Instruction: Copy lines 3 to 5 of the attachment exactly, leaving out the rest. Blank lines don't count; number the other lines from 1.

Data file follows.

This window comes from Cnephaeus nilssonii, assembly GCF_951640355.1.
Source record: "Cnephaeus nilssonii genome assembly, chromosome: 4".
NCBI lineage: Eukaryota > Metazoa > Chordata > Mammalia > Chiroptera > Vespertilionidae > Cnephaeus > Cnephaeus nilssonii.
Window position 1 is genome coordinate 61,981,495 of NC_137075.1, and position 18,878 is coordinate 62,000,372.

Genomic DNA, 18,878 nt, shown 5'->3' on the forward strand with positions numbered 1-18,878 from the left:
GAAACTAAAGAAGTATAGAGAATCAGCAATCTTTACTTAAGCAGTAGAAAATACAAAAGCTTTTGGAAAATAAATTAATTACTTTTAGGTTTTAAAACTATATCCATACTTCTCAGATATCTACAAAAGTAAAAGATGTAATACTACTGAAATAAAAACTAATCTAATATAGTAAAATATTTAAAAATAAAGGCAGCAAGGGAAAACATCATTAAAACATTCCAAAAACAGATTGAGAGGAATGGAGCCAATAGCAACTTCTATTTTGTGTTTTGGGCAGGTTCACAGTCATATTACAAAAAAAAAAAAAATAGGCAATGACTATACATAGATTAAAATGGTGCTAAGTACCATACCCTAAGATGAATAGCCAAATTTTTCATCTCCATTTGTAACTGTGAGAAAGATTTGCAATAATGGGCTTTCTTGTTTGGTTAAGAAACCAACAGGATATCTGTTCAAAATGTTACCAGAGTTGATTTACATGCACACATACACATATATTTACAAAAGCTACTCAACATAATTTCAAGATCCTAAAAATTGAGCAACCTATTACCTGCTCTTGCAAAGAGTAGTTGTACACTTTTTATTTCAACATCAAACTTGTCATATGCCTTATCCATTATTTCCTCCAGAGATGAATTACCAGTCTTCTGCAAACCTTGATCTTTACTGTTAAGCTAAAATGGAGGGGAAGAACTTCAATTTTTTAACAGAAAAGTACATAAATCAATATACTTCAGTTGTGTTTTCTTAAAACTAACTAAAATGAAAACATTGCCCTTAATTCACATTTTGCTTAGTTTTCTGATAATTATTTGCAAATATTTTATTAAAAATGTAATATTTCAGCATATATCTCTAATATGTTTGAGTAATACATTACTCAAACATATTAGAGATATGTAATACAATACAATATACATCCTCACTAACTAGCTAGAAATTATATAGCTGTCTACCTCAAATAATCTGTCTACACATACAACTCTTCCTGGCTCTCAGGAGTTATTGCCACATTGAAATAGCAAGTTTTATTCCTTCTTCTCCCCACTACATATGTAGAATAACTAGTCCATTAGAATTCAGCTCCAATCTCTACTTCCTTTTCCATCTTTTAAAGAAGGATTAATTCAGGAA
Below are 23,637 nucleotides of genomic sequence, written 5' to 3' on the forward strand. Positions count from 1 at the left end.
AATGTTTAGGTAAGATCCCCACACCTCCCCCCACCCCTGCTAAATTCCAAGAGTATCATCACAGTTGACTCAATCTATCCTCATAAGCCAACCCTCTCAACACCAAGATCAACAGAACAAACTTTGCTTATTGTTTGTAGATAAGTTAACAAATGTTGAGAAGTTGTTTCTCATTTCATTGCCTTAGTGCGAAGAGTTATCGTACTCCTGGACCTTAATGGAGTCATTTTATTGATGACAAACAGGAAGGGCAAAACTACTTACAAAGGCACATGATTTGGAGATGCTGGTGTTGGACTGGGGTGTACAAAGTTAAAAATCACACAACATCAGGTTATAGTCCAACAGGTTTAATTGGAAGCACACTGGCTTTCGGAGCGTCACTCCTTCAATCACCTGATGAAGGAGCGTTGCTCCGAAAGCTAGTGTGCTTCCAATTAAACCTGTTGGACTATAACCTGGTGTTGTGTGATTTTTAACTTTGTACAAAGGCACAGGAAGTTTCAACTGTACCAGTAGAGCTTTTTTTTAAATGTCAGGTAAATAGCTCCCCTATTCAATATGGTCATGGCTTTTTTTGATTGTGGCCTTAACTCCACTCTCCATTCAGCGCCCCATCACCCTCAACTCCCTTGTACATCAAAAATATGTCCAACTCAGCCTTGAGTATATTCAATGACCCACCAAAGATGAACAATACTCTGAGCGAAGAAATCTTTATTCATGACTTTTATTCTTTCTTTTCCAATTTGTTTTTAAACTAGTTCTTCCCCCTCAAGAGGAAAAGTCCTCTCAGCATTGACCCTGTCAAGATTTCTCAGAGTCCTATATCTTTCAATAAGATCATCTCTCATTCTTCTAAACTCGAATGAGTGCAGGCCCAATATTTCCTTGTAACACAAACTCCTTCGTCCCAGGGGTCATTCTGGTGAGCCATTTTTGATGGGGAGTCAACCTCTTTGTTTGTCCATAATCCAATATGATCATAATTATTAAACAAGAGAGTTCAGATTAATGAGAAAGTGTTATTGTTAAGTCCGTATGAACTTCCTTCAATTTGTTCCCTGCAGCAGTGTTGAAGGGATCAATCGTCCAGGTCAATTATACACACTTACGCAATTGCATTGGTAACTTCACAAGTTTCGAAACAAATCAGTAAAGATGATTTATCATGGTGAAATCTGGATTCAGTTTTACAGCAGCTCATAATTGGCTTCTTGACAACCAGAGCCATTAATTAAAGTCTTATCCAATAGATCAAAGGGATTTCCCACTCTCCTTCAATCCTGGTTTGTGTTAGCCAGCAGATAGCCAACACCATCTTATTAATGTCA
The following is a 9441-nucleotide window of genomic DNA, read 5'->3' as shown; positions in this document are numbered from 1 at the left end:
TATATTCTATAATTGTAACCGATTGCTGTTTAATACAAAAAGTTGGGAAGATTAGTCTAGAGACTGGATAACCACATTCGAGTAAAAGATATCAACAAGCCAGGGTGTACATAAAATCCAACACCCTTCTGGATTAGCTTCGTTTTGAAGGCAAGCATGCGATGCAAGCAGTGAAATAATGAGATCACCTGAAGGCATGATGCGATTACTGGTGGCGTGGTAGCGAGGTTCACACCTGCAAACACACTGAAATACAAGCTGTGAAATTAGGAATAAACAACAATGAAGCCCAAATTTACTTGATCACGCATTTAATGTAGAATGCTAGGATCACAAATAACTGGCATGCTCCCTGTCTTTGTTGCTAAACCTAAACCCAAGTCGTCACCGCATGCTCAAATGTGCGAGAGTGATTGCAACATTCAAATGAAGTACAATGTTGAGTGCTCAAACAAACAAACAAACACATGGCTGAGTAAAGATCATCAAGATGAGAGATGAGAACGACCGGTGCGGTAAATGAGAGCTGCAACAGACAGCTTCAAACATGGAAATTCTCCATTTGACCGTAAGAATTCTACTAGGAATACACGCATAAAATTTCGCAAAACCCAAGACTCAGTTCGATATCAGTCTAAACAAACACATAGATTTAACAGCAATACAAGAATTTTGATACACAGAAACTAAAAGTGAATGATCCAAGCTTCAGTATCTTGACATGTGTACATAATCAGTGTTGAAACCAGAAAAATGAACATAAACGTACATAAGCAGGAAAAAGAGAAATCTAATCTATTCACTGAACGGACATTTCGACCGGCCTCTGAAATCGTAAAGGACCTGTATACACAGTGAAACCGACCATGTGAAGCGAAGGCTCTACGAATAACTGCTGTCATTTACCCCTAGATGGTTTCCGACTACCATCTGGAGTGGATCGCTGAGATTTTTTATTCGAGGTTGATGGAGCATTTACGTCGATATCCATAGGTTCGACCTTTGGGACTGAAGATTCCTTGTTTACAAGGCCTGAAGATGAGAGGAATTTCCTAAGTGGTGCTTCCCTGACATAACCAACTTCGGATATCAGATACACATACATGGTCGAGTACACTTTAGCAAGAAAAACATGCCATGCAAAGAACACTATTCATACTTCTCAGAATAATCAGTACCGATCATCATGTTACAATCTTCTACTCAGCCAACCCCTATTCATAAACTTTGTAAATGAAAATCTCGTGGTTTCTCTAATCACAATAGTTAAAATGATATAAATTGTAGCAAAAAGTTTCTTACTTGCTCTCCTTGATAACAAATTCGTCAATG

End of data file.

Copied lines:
NCBI lineage: Eukaryota > Metazoa > Chordata > Mammalia > Chiroptera > Vespertilionidae > Cnephaeus > Cnephaeus nilssonii.
Window position 1 is genome coordinate 61,981,495 of NC_137075.1, and position 18,878 is coordinate 62,000,372.

Genomic DNA, 18,878 nt, shown 5'->3' on the forward strand with positions numbered 1-18,878 from the left: